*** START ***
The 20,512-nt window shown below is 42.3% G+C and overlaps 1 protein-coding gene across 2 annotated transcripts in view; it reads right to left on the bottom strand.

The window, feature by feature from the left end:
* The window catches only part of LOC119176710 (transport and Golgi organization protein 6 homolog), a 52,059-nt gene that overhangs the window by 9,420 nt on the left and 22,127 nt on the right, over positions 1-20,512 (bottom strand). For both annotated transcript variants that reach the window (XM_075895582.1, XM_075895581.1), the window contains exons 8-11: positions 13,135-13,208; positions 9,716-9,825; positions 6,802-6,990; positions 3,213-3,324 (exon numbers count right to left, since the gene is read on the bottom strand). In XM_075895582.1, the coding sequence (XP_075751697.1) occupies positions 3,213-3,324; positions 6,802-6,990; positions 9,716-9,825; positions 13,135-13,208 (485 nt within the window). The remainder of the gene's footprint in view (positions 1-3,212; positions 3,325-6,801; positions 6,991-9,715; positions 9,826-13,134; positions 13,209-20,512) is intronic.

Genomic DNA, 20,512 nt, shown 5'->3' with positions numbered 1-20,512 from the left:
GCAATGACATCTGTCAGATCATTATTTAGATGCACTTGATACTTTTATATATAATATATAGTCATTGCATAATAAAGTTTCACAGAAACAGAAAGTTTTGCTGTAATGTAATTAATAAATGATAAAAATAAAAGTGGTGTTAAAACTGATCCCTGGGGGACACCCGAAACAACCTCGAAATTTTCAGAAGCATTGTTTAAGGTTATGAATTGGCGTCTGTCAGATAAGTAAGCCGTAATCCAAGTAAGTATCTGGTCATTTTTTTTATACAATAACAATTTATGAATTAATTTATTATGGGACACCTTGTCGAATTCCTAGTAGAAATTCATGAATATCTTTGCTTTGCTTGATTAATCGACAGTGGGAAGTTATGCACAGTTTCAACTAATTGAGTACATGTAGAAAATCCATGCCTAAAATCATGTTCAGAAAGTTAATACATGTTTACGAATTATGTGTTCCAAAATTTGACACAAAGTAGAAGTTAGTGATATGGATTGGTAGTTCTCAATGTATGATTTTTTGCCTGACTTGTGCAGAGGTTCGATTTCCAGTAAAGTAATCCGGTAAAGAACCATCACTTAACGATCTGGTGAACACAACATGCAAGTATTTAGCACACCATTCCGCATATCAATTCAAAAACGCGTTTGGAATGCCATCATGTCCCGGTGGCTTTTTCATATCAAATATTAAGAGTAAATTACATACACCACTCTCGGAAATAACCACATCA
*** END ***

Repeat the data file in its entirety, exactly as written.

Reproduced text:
The 20,512-nt window shown below is 42.3% G+C and overlaps 1 protein-coding gene across 2 annotated transcripts in view; it reads right to left on the bottom strand.

The window, feature by feature from the left end:
* The window catches only part of LOC119176710 (transport and Golgi organization protein 6 homolog), a 52,059-nt gene that overhangs the window by 9,420 nt on the left and 22,127 nt on the right, over positions 1-20,512 (bottom strand). For both annotated transcript variants that reach the window (XM_075895582.1, XM_075895581.1), the window contains exons 8-11: positions 13,135-13,208; positions 9,716-9,825; positions 6,802-6,990; positions 3,213-3,324 (exon numbers count right to left, since the gene is read on the bottom strand). In XM_075895582.1, the coding sequence (XP_075751697.1) occupies positions 3,213-3,324; positions 6,802-6,990; positions 9,716-9,825; positions 13,135-13,208 (485 nt within the window). The remainder of the gene's footprint in view (positions 1-3,212; positions 3,325-6,801; positions 6,991-9,715; positions 9,826-13,134; positions 13,209-20,512) is intronic.

Genomic DNA, 20,512 nt, shown 5'->3' with positions numbered 1-20,512 from the left:
GCAATGACATCTGTCAGATCATTATTTAGATGCACTTGATACTTTTATATATAATATATAGTCATTGCATAATAAAGTTTCACAGAAACAGAAAGTTTTGCTGTAATGTAATTAATAAATGATAAAAATAAAAGTGGTGTTAAAACTGATCCCTGGGGGACACCCGAAACAACCTCGAAATTTTCAGAAGCATTGTTTAAGGTTATGAATTGGCGTCTGTCAGATAAGTAAGCCGTAATCCAAGTAAGTATCTGGTCATTTTTTTTATACAATAACAATTTATGAATTAATTTATTATGGGACACCTTGTCGAATTCCTAGTAGAAATTCATGAATATCTTTGCTTTGCTTGATTAATCGACAGTGGGAAGTTATGCACAGTTTCAACTAATTGAGTACATGTAGAAAATCCATGCCTAAAATCATGTTCAGAAAGTTAATACATGTTTACGAATTATGTGTTCCAAAATTTGACACAAAGTAGAAGTTAGTGATATGGATTGGTAGTTCTCAATGTATGATTTTTTGCCTGACTTGTGCAGAGGTTCGATTTCCAGTAAAGTAATCCGGTAAAGAACCATCACTTAACGATCTGGTGAACACAACATGCAAGTATTTAGCACACCATTCCGCATATCAATTCAAAAACGCGTTTGGAATGCCATCATGTCCCGGTGGCTTTTTCATATCAAATATTAAGAGTAAATTACATACACCACTCTCGGAAATAACCACATCA